Outreach augmented research and teaching. Knowledge generated in Fort Collins could benefit Coloradans beyond the home campus, and in 1880, the college began offering farmers’ institutes at various locations. Eventually, extension agents would provide locally focused service in all Colorado counties and launch enduring programs, such as 4-H. Research, teaching, and outreach were all key college activities when Charles A. Lory began a 31-year tenure as president in 1909. A former ditch rider whose family had homesteaded in Colorado, Lory imbued the school with a commitment to practical education and service to the state. During his presidency, enrollments grew from 217 to 2,048, and the college developed into a well-rounded technical institution. By 1940, degrees were available in agriculture, engineering, home economics, veterinary medicine, forestry, vocational education, agricultural economics, and rural sociology. Notable faculty of the Lory era included Inga Allison, Lawrence Durrell, Walter J. Morrill, Isaac E. Newsom, Elizabeth Forbes, and Ruth J. Wattles.

These years also featured extracurricular activities and campus traditions. Fraternity and sorority life, Coach Harry Hughes’ football teams, and painting the “A” all left indelible memories. So did the calamity of the Great Depression, which posed exceptional challenges for Colorado’s land-grant institution as it worked to mobilize outreach support for the state’s hard-hit rural areas.

American involvement in World War II threw normal college routines into disarray. Enrollments plummeted as students and faculty left Fort Collins for military service. Although the college remained open because of President Roy Green’s success in bringing military training programs to the campus, national defense rather than collegiate goals prevailed. Research and extension efforts strongly emphasized agricultural output.

The post-war years saw an influx of veterans attending college on the G.I. Bill. In addition, Cold War tensions led to vastly augmented federal support for scientific research and training. Sponsored projects proliferated, as did graduate programs.

William E. Morgan, who became president in 1949, led the school’s emergence as a modern educational institution. A prudent planner, he foresaw the need for major campus expansion, identified areas of excellence, and encouraged their development. In 1955, the college awarded its first Ph.D. degree (to Adrian R. Chamberlain) and two years later changed its name to Colorado State University. Curricular improvements in the liberal arts, library acquisitions, and international programs gave legitimacy to the title of “university.”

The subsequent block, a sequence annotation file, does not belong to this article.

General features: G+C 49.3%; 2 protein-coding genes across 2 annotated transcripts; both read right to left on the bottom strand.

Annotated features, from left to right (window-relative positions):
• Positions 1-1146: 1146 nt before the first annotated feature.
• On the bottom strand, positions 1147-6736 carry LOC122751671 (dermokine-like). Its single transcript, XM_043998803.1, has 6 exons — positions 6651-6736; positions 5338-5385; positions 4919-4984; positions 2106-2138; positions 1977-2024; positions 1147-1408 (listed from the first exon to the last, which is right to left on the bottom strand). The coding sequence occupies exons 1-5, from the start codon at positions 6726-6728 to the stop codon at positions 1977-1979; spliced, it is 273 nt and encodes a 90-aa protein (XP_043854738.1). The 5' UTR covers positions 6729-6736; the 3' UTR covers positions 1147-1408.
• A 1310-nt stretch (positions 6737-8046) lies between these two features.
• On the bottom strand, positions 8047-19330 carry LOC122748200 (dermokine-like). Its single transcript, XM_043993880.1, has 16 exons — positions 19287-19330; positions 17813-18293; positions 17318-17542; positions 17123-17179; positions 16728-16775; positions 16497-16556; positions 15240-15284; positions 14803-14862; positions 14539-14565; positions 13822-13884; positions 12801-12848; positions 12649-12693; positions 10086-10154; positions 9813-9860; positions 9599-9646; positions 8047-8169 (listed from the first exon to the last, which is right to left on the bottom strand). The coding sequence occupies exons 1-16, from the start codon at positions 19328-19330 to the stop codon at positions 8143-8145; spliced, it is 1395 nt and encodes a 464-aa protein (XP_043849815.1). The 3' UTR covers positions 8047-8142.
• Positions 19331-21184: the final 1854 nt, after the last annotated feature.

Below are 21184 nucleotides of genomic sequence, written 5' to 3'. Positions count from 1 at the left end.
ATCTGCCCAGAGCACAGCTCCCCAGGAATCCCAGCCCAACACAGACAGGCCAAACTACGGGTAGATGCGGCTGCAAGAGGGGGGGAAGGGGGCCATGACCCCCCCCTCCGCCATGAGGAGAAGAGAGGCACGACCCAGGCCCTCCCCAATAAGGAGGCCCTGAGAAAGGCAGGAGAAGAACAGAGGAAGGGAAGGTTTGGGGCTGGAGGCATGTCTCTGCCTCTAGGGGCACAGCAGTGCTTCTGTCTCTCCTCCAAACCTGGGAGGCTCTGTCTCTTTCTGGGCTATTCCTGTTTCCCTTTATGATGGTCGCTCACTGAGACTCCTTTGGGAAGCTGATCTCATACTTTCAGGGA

Guggenheim Hall
Guggenheim Hall

During the 1960s, enrollments soared from 6,131 to nearly 17,000, enabling gifted teachers, such as Willard Eddy and Meyer Nathan, to influence numerous students. Young people of this era also seemed determined to exercise an influence of their own by challenging perceived injustices. Concerns about racism, military power, environmental despoliation, discrimination against women, and rules governing student behavior provoked protests.

Adrian R. Chamberlain succeeded William E. Morgan as president in 1969 amid campus unrest that culminated in the burning of the Old Main building in 1970. Chamberlain worked to consolidate university changes during a period of less rapid growth. By the conclusion of his 11-year tenure, the boom in American higher education had ended, along with the moral fervor of a youthful generation. Good jobs now elicited greater concern than good causes.

During the 1980s, Colorado State University faced many questions. Which programs would best serve a dynamic modern society? Could traditional commitments to agriculture and rural Colorado be balanced against escalating urban needs and international involvements? What role should computers and electronic networks play in facilitating education? The university addressed these and other critical issues despite administrative upheaval that featured three different presidents within a four-year period.